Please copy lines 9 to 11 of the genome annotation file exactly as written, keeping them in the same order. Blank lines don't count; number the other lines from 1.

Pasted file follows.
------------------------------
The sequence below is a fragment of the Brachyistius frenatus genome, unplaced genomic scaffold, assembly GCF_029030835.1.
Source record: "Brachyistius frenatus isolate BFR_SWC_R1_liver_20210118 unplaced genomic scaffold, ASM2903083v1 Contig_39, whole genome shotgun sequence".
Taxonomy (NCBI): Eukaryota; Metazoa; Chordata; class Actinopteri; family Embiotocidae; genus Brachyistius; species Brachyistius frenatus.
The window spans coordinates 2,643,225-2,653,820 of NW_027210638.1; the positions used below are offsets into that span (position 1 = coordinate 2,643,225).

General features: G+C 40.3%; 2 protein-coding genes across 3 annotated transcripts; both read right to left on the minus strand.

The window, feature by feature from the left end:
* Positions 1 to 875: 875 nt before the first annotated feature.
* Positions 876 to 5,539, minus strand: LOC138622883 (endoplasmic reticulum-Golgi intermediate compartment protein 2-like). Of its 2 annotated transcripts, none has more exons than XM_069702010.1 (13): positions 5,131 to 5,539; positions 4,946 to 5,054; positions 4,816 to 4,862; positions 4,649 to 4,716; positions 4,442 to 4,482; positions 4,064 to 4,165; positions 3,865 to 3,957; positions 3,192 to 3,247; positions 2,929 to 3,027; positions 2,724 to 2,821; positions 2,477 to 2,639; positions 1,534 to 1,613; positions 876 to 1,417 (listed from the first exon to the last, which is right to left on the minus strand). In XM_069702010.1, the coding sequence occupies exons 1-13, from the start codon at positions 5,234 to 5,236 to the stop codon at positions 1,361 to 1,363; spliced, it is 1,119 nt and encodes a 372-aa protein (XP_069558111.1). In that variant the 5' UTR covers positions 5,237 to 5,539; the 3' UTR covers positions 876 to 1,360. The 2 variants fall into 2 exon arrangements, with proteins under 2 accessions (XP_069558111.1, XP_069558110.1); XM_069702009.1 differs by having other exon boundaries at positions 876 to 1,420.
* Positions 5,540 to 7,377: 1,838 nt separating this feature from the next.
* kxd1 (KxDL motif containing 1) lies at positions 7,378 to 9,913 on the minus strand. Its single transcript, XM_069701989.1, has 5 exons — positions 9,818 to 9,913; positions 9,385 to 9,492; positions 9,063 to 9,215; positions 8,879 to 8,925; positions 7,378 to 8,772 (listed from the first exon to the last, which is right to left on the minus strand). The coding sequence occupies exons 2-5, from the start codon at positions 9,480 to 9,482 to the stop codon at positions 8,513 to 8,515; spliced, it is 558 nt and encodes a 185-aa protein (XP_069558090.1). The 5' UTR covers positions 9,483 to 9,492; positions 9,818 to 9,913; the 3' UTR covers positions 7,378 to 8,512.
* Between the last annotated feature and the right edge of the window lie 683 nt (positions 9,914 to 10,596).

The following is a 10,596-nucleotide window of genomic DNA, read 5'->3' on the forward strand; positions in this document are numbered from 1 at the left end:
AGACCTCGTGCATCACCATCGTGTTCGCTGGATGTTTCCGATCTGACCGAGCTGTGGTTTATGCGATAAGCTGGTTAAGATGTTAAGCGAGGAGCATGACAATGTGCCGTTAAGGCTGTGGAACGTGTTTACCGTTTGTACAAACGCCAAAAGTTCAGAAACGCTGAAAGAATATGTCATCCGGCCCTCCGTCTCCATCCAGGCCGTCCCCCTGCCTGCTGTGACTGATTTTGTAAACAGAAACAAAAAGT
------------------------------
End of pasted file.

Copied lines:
* Positions 5,540 to 7,377: 1,838 nt separating this feature from the next.
* kxd1 (KxDL motif containing 1) lies at positions 7,378 to 9,913 on the minus strand. Its single transcript, XM_069701989.1, has 5 exons — positions 9,818 to 9,913; positions 9,385 to 9,492; positions 9,063 to 9,215; positions 8,879 to 8,925; positions 7,378 to 8,772 (listed from the first exon to the last, which is right to left on the minus strand). The coding sequence occupies exons 2-5, from the start codon at positions 9,480 to 9,482 to the stop codon at positions 8,513 to 8,515; spliced, it is 558 nt and encodes a 185-aa protein (XP_069558090.1). The 5' UTR covers positions 9,483 to 9,492; positions 9,818 to 9,913; the 3' UTR covers positions 7,378 to 8,512.
* Between the last annotated feature and the right edge of the window lie 683 nt (positions 9,914 to 10,596).